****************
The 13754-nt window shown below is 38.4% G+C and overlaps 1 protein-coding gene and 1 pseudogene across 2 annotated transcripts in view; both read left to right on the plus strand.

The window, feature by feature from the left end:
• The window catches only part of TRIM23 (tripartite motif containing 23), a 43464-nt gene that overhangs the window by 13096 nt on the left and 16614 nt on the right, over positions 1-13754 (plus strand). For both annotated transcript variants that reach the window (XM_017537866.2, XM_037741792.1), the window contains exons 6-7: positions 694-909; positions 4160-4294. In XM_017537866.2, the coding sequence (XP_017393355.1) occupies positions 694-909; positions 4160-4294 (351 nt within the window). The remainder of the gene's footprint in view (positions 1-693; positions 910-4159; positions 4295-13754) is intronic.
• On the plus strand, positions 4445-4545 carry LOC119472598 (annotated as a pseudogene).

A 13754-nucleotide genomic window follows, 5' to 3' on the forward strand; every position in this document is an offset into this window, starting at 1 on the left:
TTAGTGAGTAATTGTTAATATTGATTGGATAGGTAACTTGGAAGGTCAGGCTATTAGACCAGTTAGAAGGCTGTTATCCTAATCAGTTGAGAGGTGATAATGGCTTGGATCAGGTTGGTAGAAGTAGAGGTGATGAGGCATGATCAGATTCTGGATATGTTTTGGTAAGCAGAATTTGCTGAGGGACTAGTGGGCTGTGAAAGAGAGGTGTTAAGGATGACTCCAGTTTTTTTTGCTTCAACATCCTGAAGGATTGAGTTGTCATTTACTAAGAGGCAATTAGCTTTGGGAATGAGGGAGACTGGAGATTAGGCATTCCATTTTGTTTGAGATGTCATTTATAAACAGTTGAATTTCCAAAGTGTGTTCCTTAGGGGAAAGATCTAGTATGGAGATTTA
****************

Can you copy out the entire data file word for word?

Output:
The 13754-nt window shown below is 38.4% G+C and overlaps 1 protein-coding gene and 1 pseudogene across 2 annotated transcripts in view; both read left to right on the plus strand.

The window, feature by feature from the left end:
• The window catches only part of TRIM23 (tripartite motif containing 23), a 43464-nt gene that overhangs the window by 13096 nt on the left and 16614 nt on the right, over positions 1-13754 (plus strand). For both annotated transcript variants that reach the window (XM_017537866.2, XM_037741792.1), the window contains exons 6-7: positions 694-909; positions 4160-4294. In XM_017537866.2, the coding sequence (XP_017393355.1) occupies positions 694-909; positions 4160-4294 (351 nt within the window). The remainder of the gene's footprint in view (positions 1-693; positions 910-4159; positions 4295-13754) is intronic.
• On the plus strand, positions 4445-4545 carry LOC119472598 (annotated as a pseudogene).

A 13754-nucleotide genomic window follows, 5' to 3' on the forward strand; every position in this document is an offset into this window, starting at 1 on the left:
TTAGTGAGTAATTGTTAATATTGATTGGATAGGTAACTTGGAAGGTCAGGCTATTAGACCAGTTAGAAGGCTGTTATCCTAATCAGTTGAGAGGTGATAATGGCTTGGATCAGGTTGGTAGAAGTAGAGGTGATGAGGCATGATCAGATTCTGGATATGTTTTGGTAAGCAGAATTTGCTGAGGGACTAGTGGGCTGTGAAAGAGAGGTGTTAAGGATGACTCCAGTTTTTTTTGCTTCAACATCCTGAAGGATTGAGTTGTCATTTACTAAGAGGCAATTAGCTTTGGGAATGAGGGAGACTGGAGATTAGGCATTCCATTTTGTTTGAGATGTCATTTATAAACAGTTGAATTTCCAAAGTGTGTTCCTTAGGGGAAAGATCTAGTATGGAGATTTA